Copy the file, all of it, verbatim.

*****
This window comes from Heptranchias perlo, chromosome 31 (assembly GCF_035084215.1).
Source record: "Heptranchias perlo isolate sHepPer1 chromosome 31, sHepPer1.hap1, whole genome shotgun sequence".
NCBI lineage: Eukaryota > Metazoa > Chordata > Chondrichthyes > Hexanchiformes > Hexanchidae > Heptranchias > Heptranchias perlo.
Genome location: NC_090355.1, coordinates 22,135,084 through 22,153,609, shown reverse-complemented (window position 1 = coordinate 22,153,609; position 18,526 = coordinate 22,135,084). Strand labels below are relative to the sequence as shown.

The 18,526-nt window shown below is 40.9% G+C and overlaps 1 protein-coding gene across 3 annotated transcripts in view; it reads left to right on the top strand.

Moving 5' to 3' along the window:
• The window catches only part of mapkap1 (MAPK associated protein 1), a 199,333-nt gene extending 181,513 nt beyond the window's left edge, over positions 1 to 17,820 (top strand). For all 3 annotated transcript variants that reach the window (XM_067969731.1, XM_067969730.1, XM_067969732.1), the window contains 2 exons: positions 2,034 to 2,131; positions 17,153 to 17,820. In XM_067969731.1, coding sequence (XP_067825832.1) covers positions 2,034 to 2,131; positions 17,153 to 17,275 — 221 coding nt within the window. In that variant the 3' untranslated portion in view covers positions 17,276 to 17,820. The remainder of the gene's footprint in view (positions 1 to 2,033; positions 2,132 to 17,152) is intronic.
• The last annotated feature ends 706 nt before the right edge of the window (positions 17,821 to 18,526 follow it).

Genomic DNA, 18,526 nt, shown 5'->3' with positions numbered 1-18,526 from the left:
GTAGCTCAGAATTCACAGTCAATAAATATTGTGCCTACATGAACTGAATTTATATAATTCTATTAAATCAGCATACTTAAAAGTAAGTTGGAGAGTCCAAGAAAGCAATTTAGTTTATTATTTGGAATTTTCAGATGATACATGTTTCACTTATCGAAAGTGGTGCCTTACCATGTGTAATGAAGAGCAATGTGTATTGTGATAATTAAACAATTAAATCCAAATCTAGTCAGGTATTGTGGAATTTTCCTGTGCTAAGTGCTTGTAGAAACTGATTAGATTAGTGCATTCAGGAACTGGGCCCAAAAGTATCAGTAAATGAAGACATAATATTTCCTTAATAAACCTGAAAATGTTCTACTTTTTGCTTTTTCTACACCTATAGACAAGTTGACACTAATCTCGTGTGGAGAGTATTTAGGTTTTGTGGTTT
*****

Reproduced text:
This window comes from Heptranchias perlo, chromosome 31 (assembly GCF_035084215.1).
Source record: "Heptranchias perlo isolate sHepPer1 chromosome 31, sHepPer1.hap1, whole genome shotgun sequence".
NCBI lineage: Eukaryota > Metazoa > Chordata > Chondrichthyes > Hexanchiformes > Hexanchidae > Heptranchias > Heptranchias perlo.
Genome location: NC_090355.1, coordinates 22,135,084 through 22,153,609, shown reverse-complemented (window position 1 = coordinate 22,153,609; position 18,526 = coordinate 22,135,084). Strand labels below are relative to the sequence as shown.

The 18,526-nt window shown below is 40.9% G+C and overlaps 1 protein-coding gene across 3 annotated transcripts in view; it reads left to right on the top strand.

Moving 5' to 3' along the window:
• The window catches only part of mapkap1 (MAPK associated protein 1), a 199,333-nt gene extending 181,513 nt beyond the window's left edge, over positions 1 to 17,820 (top strand). For all 3 annotated transcript variants that reach the window (XM_067969731.1, XM_067969730.1, XM_067969732.1), the window contains 2 exons: positions 2,034 to 2,131; positions 17,153 to 17,820. In XM_067969731.1, coding sequence (XP_067825832.1) covers positions 2,034 to 2,131; positions 17,153 to 17,275 — 221 coding nt within the window. In that variant the 3' untranslated portion in view covers positions 17,276 to 17,820. The remainder of the gene's footprint in view (positions 1 to 2,033; positions 2,132 to 17,152) is intronic.
• The last annotated feature ends 706 nt before the right edge of the window (positions 17,821 to 18,526 follow it).

Genomic DNA, 18,526 nt, shown 5'->3' with positions numbered 1-18,526 from the left:
GTAGCTCAGAATTCACAGTCAATAAATATTGTGCCTACATGAACTGAATTTATATAATTCTATTAAATCAGCATACTTAAAAGTAAGTTGGAGAGTCCAAGAAAGCAATTTAGTTTATTATTTGGAATTTTCAGATGATACATGTTTCACTTATCGAAAGTGGTGCCTTACCATGTGTAATGAAGAGCAATGTGTATTGTGATAATTAAACAATTAAATCCAAATCTAGTCAGGTATTGTGGAATTTTCCTGTGCTAAGTGCTTGTAGAAACTGATTAGATTAGTGCATTCAGGAACTGGGCCCAAAAGTATCAGTAAATGAAGACATAATATTTCCTTAATAAACCTGAAAATGTTCTACTTTTTGCTTTTTCTACACCTATAGACAAGTTGACACTAATCTCGTGTGGAGAGTATTTAGGTTTTGTGGTTT